Deciding on next steps for treatment


I am a 65 year old male (living in U.S.), diagnosed with CLL about 5 years ago. I have unmutated V H genes, a more worrisome diagnosis. I was in watch and wait mode until a year ago, when counts began to take off. I started treatment in July, combining chemo (FCR) plus a clinical trial of a novel therapeutic agent (Duvelisib - a PI3K inhibitor somewhat similar to Idealisib). First round of chemo went fine - some nausea and vomiting, but quickly controlled and felt great right after that up until round two. I developed high fevers about a week after round two that caused me to be hospitalized. I ended up spending 25 days in the hospital, as once the fevers were under control (about a week), my blood counts dropped so low (neutrophil #.01, platelets 10) that I was at a high risk of infection (got IV antibiotics all during my stay).

Fortunately my numbers finally began to rise again - they were beginning to talk about a stem cell or bone marrow transplant. Neutrophils at last test were 1.08 - still low but gradually climbing - and platelets at 379.

The question is what to do now. My doctor presented me with the following options:

1) continue on the combination of FCR and clinical trial, but at reduced dosages

2) continue on just one of the above - just FCR or just the Duvelisib

3) do nothing, as my bone marrow biopsy shows only about 10% CLL cells. I was told that I would probably have to start treatment within the next two years.

My wife and I have been reading a great deal since then, and have seen some articles by doctors who recommend avoiding chemo if at all possible. I decided to consult a second doctor, and he recommended doing nothing because he said the FCR clearly was very difficult on me and I was lucky that I did not have some dangerous complications - and there would be no reason to take the novel agent as I don't need treatment now, and by the time I do, there will probably be other options.

We are leaning towards that option, but wondered if some of you might weigh in. Thank you in advance for your thoughts.


13 Replies

  • Hi Rick-

    We all know each of us is a different chemistry set-we're not a one size fits all group. So all these important decisions are mostly our own and I've come to rely on experienced 2nd and third opinions and my fellow cll'ers on this site.

    Once I have some info I try to see what comes close to my deepest gut feeling.

    I agree with your 3rd option. If it were me and I had no symptoms or high numbers I'd wake, and I did, till they both got nasty, my doc called and said it's time and it was.

    I just finished a year of chlorambucil helped but we need to start a new therapy in Jan. I'm taking a couple of months off to get the old chemo out and try something new and mo' better.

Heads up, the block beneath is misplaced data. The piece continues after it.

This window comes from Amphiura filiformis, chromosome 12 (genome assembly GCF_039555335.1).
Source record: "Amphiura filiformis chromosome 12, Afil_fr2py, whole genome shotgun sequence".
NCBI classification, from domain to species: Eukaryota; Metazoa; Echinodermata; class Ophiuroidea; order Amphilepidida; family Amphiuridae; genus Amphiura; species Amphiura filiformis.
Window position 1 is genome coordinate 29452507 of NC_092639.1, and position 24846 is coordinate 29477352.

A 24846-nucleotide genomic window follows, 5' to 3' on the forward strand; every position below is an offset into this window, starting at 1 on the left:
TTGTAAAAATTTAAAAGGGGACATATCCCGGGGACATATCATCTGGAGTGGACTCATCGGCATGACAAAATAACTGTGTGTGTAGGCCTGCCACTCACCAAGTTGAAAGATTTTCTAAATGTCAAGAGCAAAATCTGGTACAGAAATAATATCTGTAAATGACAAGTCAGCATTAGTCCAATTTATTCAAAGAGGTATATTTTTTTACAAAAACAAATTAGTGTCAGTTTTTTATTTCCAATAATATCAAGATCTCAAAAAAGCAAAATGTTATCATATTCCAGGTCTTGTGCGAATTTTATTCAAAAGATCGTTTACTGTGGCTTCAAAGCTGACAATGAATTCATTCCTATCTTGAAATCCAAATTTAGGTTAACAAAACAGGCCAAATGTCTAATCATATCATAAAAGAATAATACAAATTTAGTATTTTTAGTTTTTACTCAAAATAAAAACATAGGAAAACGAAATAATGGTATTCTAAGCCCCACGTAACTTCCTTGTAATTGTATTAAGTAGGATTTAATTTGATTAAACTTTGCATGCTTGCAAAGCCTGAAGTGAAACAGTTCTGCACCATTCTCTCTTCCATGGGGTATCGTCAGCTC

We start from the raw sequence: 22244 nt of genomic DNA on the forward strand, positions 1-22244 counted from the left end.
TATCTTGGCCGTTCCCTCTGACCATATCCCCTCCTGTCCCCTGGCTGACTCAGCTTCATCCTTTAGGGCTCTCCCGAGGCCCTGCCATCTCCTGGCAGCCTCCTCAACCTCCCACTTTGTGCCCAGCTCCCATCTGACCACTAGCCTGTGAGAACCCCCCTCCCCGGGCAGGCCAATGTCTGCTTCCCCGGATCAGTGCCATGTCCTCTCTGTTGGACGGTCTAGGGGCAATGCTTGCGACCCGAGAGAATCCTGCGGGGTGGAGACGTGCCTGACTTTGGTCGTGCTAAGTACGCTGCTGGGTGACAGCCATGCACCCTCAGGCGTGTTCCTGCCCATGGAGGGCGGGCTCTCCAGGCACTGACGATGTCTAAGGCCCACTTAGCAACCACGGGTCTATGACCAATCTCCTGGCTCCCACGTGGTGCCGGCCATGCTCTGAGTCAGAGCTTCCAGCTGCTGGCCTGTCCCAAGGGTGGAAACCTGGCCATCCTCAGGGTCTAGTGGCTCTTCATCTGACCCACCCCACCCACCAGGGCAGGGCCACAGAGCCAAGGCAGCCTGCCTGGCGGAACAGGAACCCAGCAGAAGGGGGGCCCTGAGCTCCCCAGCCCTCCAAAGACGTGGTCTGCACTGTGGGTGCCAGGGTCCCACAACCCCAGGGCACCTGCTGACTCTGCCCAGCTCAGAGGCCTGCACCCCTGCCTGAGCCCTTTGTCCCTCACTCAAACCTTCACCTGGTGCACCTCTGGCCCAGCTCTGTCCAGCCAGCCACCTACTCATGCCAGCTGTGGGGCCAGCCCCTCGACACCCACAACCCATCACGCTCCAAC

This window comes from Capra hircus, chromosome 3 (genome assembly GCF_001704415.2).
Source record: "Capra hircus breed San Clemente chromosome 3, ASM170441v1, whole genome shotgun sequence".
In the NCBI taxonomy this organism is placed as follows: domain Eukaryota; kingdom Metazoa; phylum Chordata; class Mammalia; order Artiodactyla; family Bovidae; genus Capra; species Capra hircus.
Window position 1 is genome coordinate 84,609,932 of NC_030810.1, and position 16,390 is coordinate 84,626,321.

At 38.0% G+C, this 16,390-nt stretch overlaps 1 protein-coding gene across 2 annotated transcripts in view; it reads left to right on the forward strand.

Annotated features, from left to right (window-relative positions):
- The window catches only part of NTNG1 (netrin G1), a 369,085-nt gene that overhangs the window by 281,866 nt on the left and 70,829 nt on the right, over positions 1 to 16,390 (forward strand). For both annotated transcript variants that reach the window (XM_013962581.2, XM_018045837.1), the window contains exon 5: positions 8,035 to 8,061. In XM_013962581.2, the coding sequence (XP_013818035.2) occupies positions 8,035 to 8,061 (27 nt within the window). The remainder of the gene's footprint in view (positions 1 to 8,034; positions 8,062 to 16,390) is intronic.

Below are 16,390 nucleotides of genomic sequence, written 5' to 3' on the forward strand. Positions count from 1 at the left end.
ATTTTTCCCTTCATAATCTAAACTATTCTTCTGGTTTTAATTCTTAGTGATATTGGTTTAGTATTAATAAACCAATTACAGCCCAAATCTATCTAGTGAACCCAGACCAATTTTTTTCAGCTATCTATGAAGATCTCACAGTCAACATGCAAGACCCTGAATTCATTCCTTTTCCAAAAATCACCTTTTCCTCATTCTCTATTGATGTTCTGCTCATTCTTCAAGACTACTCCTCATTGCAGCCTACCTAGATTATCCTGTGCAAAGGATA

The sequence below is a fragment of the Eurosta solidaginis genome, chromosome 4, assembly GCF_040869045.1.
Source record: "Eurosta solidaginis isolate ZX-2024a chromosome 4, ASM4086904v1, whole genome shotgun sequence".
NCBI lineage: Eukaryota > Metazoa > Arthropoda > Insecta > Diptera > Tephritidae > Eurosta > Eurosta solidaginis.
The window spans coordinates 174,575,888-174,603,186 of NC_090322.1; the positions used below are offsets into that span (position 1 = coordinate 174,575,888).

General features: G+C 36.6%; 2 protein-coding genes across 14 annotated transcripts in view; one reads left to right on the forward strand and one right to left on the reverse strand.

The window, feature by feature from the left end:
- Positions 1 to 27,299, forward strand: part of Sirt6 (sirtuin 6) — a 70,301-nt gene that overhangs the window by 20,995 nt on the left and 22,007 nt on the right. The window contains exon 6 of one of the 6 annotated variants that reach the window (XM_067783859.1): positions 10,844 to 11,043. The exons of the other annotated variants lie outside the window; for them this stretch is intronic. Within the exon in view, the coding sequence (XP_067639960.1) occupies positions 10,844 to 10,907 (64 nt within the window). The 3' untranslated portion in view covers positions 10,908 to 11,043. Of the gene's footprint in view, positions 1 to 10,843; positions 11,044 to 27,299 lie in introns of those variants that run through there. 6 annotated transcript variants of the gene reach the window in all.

There are folks in this group who are way more knowledgeable and experienced than I so keep your eye out for some good info.

    best of luck-


  • Thanks, Bill

  • Did you see a CLL specialist?

  • Yes - my doctor is a CLL specialist.

  • If you are comfortable with them, I would probably go with their opinion. I am currently waiting to get into a trial myself. Best of luck with your decision.

  • Hi Rick,

    Where are you getting your treatment? I just finished 2 months ago that same combination ( fcr and duvelisib). Going tomorrow for ct scan and bone marrow biopsy. Can tell you more after the results.

    Good luck!

  • Hi,

    I would love to hear about your results, and about your treatment - i.e. how many rounds of FCR, any side effects like low counts, fevers, etc.

    Thanks for your response. Good luck tomorrow.

  • Are you close to NY?

  • Yes - a few hours away.

  • If you are willing, a 2nd opinion in NYC might help you decide. Dr. Furman at Weill Cornell NY Presbyterian has the most experience with Pi3K inhibitors, and is opposed to Chemo except as a last resort. Dr. Lamanna at Columbia NY Presbyterian trials Chemo and targeted agent combos. Either would provide lots of knowledge and input to help you decide.

    PM me if you want their contact info.


  • Thank you, Len. Having seen two doctors now - with slightly different opinions - I think I will see what my doctor says when I meet with her next week. She is a leader in the field (Dr. Brown at Dana Farber), but I want to see why she recommended that I continue on with chemo. From what I could find out in my searches, there is not much data about how patients with unmutated V genes do with FCR, and given my experience with the second round, I'm wary of starting back up.

  • Here is a link to a good video presentation by Dr. Furman. About 2 mins 10 secs in there is a slide with IGHV status in response to FCR. This is from the FCR 300 trial. From what I have seen many CLL docs are moving away from FCR if you are unmutated. I am also unmutated and had the FCR dilemma. I am most likely not choosing FCR. I am waiting for a trial to open up in November. If you click on my name you will see a FCR vs ibrutinib thread. Best of luck in your decision.


  • Thanks, Nathan. I read your other post and the replies. It sounds as though you have been given the same type of advice by two doctors - one advocating FCR, the other more open to alternatives - in your case ibrutinib or another trial, in my case w & w, since I had already started FCR. I'm not as young as you - 65 - but I am quite fit and healthy in all other respects. Even so, the FCR really hit me hard. Good luck with getting into the trial - sounds like a good option for you.

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